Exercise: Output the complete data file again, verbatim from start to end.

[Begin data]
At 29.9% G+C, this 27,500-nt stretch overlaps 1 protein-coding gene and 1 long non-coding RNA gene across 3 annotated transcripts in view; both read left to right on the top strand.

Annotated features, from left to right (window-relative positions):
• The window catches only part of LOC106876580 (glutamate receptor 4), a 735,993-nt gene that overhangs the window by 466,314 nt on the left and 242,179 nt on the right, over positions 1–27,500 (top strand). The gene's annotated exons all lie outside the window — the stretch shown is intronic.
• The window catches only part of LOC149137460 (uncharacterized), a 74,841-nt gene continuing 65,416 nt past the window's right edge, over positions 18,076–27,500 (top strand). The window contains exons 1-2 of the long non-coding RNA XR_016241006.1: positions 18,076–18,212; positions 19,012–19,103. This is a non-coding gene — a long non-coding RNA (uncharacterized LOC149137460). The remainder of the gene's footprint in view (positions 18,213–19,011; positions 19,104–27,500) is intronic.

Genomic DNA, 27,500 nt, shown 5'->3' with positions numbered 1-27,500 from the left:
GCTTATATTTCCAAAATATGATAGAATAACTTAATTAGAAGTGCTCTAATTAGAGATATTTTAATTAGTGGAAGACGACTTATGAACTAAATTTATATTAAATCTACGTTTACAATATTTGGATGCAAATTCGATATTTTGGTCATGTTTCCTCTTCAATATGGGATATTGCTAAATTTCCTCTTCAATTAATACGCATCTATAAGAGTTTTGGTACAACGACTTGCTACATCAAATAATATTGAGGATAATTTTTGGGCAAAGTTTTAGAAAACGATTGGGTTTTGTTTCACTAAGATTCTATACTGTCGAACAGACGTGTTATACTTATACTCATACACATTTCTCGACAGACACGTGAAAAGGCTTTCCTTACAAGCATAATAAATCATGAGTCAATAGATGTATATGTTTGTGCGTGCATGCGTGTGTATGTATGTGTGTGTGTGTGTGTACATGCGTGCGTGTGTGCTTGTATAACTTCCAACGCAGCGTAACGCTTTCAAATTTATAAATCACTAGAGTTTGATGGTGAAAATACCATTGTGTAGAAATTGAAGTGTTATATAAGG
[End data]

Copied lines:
At 29.9% G+C, this 27,500-nt stretch overlaps 1 protein-coding gene and 1 long non-coding RNA gene across 3 annotated transcripts in view; both read left to right on the top strand.

Annotated features, from left to right (window-relative positions):
• The window catches only part of LOC106876580 (glutamate receptor 4), a 735,993-nt gene that overhangs the window by 466,314 nt on the left and 242,179 nt on the right, over positions 1–27,500 (top strand). The gene's annotated exons all lie outside the window — the stretch shown is intronic.
• The window catches only part of LOC149137460 (uncharacterized), a 74,841-nt gene continuing 65,416 nt past the window's right edge, over positions 18,076–27,500 (top strand). The window contains exons 1-2 of the long non-coding RNA XR_016241006.1: positions 18,076–18,212; positions 19,012–19,103. This is a non-coding gene — a long non-coding RNA (uncharacterized LOC149137460). The remainder of the gene's footprint in view (positions 18,213–19,011; positions 19,104–27,500) is intronic.

Genomic DNA, 27,500 nt, shown 5'->3' with positions numbered 1-27,500 from the left:
GCTTATATTTCCAAAATATGATAGAATAACTTAATTAGAAGTGCTCTAATTAGAGATATTTTAATTAGTGGAAGACGACTTATGAACTAAATTTATATTAAATCTACGTTTACAATATTTGGATGCAAATTCGATATTTTGGTCATGTTTCCTCTTCAATATGGGATATTGCTAAATTTCCTCTTCAATTAATACGCATCTATAAGAGTTTTGGTACAACGACTTGCTACATCAAATAATATTGAGGATAATTTTTGGGCAAAGTTTTAGAAAACGATTGGGTTTTGTTTCACTAAGATTCTATACTGTCGAACAGACGTGTTATACTTATACTCATACACATTTCTCGACAGACACGTGAAAAGGCTTTCCTTACAAGCATAATAAATCATGAGTCAATAGATGTATATGTTTGTGCGTGCATGCGTGTGTATGTATGTGTGTGTGTGTGTGTACATGCGTGCGTGTGTGCTTGTATAACTTCCAACGCAGCGTAACGCTTTCAAATTTATAAATCACTAGAGTTTGATGGTGAAAATACCATTGTGTAGAAATTGAAGTGTTATATAAGG